“A massive movement of people into new jobs” or Josh joshing again?

by | Feb 11, 2022 | Economy & Markets

Josh Frydenberg’s embarrassing take-down by the Senate this week over a bizarre plot to over-regulate proxy advisers has left this government with no economic agenda, indeed a record of failure on the economy. Alan Austin investigates the claim of “massive” jobs growth and finds it, like many of this government’s claims, does not stack up.

Suppose a treasurer in a Westminster democracy somewhere came to the job determined to cut the jobless rate from 6.2% to 4.2% – by whatever means. If he achieved this, his place in history – and his party’s future in government – would be assured.

One strategy would be to encourage innovation, boost productivity, fix tax avoidance so that corporations paid a fair share and apply some of that revenue to infrastructure.

If he boosted wages and gave pensioners extra spending money, the immediate benefits for retailers would flow through to wholesalers, manufacturers, primary producers, importers and service providers. Then beyond.

But there is an alternative pathway. If cost is no object, all he has to do is take two percent of the unemployed workforce and give them paid positions in government offices. With a desk and a salary – part-time or full-time doesn’t matter – they are counted as employed, even if doing no actual work.

Australia’s actual modern history

Australia’s story since Scott Morrison became Treasurer in September 2015 is of an economy steadily deteriorating across the board, despite the booming export sector and record corporate profits.

A retail recession hit in 2017-18, with the worst collapse in sales on record. The economy overall entered a per capita recession in 2018 and a full-blown recession in 2020. Yes, the pandemic is a mitigating factor, a huge thump to economic performance. Nevertheless, Australia has lagged the world on a range of important metrics.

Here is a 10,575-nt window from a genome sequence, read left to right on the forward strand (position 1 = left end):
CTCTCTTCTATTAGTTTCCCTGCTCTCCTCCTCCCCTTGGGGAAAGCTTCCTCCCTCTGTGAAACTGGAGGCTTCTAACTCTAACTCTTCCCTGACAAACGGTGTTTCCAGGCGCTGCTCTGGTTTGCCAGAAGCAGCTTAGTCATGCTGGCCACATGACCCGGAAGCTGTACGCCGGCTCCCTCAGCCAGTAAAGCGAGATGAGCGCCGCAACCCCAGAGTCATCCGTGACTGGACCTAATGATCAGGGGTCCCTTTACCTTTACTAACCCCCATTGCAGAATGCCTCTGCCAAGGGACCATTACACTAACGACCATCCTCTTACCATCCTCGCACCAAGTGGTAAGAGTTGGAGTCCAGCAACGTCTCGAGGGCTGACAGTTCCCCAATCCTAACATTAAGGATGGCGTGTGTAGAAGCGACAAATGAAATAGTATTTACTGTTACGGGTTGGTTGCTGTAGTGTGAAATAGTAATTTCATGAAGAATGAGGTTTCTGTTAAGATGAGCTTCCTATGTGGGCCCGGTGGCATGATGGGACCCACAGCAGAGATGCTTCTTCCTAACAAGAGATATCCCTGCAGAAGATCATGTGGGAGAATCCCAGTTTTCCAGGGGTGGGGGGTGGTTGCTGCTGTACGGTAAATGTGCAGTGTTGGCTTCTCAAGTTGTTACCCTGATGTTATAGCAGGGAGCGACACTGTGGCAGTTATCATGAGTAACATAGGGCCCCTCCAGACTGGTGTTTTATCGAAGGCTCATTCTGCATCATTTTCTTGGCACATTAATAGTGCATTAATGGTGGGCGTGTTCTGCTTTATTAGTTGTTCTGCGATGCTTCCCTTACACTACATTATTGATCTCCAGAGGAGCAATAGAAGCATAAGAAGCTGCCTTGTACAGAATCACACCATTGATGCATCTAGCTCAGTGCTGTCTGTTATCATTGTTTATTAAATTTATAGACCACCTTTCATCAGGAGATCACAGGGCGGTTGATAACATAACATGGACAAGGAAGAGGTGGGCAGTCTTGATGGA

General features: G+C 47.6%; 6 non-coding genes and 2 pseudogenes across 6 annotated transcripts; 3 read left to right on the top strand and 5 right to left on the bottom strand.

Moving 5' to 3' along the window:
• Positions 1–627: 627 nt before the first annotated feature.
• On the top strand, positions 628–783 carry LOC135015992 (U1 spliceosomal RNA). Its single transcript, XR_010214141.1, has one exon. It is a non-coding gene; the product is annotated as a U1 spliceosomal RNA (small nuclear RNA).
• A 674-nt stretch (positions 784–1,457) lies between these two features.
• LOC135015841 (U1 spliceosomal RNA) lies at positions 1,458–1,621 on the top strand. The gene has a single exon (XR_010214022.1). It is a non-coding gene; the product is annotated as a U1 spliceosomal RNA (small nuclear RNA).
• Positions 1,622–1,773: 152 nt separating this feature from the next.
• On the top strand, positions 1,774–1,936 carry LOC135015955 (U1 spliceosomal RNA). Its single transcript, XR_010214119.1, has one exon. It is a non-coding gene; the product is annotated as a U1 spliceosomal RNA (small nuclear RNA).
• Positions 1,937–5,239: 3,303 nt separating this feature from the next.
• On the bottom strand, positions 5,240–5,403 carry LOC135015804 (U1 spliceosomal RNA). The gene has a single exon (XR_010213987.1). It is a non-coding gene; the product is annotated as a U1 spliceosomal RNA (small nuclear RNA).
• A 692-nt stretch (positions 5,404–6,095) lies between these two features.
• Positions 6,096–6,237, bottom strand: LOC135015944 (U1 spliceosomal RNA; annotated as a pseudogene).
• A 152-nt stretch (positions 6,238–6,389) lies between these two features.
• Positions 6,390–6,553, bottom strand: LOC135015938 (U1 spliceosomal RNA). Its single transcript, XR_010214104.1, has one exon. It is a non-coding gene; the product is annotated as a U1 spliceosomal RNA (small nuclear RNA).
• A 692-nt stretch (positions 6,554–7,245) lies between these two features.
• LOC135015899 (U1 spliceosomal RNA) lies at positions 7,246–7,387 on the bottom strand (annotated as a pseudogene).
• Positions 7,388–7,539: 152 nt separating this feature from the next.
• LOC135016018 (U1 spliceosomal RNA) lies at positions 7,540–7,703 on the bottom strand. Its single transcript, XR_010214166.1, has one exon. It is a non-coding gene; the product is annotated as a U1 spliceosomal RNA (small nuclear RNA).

Over the last five years, Australia’s economy has recorded more than fifty outcomes which are the worst since records began, or the lowest-ranked in the developed world, or the worst collapse in global rankings ever. These include the deepest post-war budget deficits, the explosion of government debt, record high income tax collections from individual taxpayers relative to GDP, all-time low social housing investment, the worst manufacturing collapse and lowest infrastructure investment to GDP on record. Most of these were not caused by the pandemic.

The paradox of buoyant jobs 

If this Government has the worst economic results on record – as commentators are increasingly observing – then how come the jobless rate is at a fifty-year low? Surely the Government must be succeeding. 

One element of this puzzle is explained in file 6291 Detailed Labour Force, table 26a, published by the Australian Bureau of Statistics (ABS). This records workers employed by the public sector, starting in 2014.